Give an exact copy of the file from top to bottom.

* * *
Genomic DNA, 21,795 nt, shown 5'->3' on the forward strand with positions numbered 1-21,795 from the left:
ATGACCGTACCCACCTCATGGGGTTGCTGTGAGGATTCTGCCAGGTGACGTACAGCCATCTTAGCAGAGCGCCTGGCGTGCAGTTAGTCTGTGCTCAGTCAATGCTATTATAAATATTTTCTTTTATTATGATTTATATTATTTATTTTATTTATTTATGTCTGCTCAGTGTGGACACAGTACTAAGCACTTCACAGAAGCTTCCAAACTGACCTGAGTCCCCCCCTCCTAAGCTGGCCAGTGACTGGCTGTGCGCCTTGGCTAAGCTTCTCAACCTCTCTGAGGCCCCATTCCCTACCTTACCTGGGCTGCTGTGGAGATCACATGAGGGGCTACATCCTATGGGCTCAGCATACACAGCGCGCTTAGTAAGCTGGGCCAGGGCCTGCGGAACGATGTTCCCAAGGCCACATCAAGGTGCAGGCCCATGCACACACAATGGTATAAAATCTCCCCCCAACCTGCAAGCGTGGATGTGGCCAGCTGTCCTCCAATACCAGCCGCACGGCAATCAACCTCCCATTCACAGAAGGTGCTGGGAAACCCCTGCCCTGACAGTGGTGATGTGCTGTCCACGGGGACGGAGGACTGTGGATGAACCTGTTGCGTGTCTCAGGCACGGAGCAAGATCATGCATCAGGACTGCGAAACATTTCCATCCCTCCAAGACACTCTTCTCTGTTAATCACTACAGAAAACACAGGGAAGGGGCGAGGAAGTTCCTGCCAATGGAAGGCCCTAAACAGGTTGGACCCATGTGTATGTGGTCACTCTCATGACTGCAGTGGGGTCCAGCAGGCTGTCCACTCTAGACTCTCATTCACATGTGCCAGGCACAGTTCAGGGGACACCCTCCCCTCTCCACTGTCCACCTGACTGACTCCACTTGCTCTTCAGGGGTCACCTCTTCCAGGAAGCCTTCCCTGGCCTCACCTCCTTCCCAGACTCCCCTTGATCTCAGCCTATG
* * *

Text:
Genomic DNA, 21,795 nt, shown 5'->3' on the forward strand with positions numbered 1-21,795 from the left:
ATGACCGTACCCACCTCATGGGGTTGCTGTGAGGATTCTGCCAGGTGACGTACAGCCATCTTAGCAGAGCGCCTGGCGTGCAGTTAGTCTGTGCTCAGTCAATGCTATTATAAATATTTTCTTTTATTATGATTTATATTATTTATTTTATTTATTTATGTCTGCTCAGTGTGGACACAGTACTAAGCACTTCACAGAAGCTTCCAAACTGACCTGAGTCCCCCCCTCCTAAGCTGGCCAGTGACTGGCTGTGCGCCTTGGCTAAGCTTCTCAACCTCTCTGAGGCCCCATTCCCTACCTTACCTGGGCTGCTGTGGAGATCACATGAGGGGCTACATCCTATGGGCTCAGCATACACAGCGCGCTTAGTAAGCTGGGCCAGGGCCTGCGGAACGATGTTCCCAAGGCCACATCAAGGTGCAGGCCCATGCACACACAATGGTATAAAATCTCCCCCCAACCTGCAAGCGTGGATGTGGCCAGCTGTCCTCCAATACCAGCCGCACGGCAATCAACCTCCCATTCACAGAAGGTGCTGGGAAACCCCTGCCCTGACAGTGGTGATGTGCTGTCCACGGGGACGGAGGACTGTGGATGAACCTGTTGCGTGTCTCAGGCACGGAGCAAGATCATGCATCAGGACTGCGAAACATTTCCATCCCTCCAAGACACTCTTCTCTGTTAATCACTACAGAAAACACAGGGAAGGGGCGAGGAAGTTCCTGCCAATGGAAGGCCCTAAACAGGTTGGACCCATGTGTATGTGGTCACTCTCATGACTGCAGTGGGGTCCAGCAGGCTGTCCACTCTAGACTCTCATTCACATGTGCCAGGCACAGTTCAGGGGACACCCTCCCCTCTCCACTGTCCACCTGACTGACTCCACTTGCTCTTCAGGGGTCACCTCTTCCAGGAAGCCTTCCCTGGCCTCACCTCCTTCCCAGACTCCCCTTGATCTCAGCCTATG